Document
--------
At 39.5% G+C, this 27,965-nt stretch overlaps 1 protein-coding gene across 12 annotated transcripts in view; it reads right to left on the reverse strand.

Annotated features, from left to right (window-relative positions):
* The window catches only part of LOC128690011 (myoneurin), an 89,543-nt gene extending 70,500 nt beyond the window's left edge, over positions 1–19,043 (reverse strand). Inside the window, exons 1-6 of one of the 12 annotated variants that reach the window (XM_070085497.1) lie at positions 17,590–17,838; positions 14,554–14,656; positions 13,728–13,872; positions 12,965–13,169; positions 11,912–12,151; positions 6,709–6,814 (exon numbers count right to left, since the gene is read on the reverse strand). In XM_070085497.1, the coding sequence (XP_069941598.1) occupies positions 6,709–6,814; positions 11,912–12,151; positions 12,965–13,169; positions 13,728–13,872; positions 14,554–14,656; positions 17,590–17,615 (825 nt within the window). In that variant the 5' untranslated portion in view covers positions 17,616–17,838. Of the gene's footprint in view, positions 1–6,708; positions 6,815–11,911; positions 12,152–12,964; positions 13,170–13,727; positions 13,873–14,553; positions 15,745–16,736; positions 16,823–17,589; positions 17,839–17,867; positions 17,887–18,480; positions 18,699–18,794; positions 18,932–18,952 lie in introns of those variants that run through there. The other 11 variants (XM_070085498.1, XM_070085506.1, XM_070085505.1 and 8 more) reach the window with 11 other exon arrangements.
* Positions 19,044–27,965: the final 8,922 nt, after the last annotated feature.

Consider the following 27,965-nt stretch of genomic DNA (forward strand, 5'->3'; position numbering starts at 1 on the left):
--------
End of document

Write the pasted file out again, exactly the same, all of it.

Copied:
At 39.5% G+C, this 27,965-nt stretch overlaps 1 protein-coding gene across 12 annotated transcripts in view; it reads right to left on the reverse strand.

Annotated features, from left to right (window-relative positions):
* The window catches only part of LOC128690011 (myoneurin), an 89,543-nt gene extending 70,500 nt beyond the window's left edge, over positions 1–19,043 (reverse strand). Inside the window, exons 1-6 of one of the 12 annotated variants that reach the window (XM_070085497.1) lie at positions 17,590–17,838; positions 14,554–14,656; positions 13,728–13,872; positions 12,965–13,169; positions 11,912–12,151; positions 6,709–6,814 (exon numbers count right to left, since the gene is read on the reverse strand). In XM_070085497.1, the coding sequence (XP_069941598.1) occupies positions 6,709–6,814; positions 11,912–12,151; positions 12,965–13,169; positions 13,728–13,872; positions 14,554–14,656; positions 17,590–17,615 (825 nt within the window). In that variant the 5' untranslated portion in view covers positions 17,616–17,838. Of the gene's footprint in view, positions 1–6,708; positions 6,815–11,911; positions 12,152–12,964; positions 13,170–13,727; positions 13,873–14,553; positions 15,745–16,736; positions 16,823–17,589; positions 17,839–17,867; positions 17,887–18,480; positions 18,699–18,794; positions 18,932–18,952 lie in introns of those variants that run through there. The other 11 variants (XM_070085498.1, XM_070085506.1, XM_070085505.1 and 8 more) reach the window with 11 other exon arrangements.
* Positions 19,044–27,965: the final 8,922 nt, after the last annotated feature.

Consider the following 27,965-nt stretch of genomic DNA (forward strand, 5'->3'; position numbering starts at 1 on the left):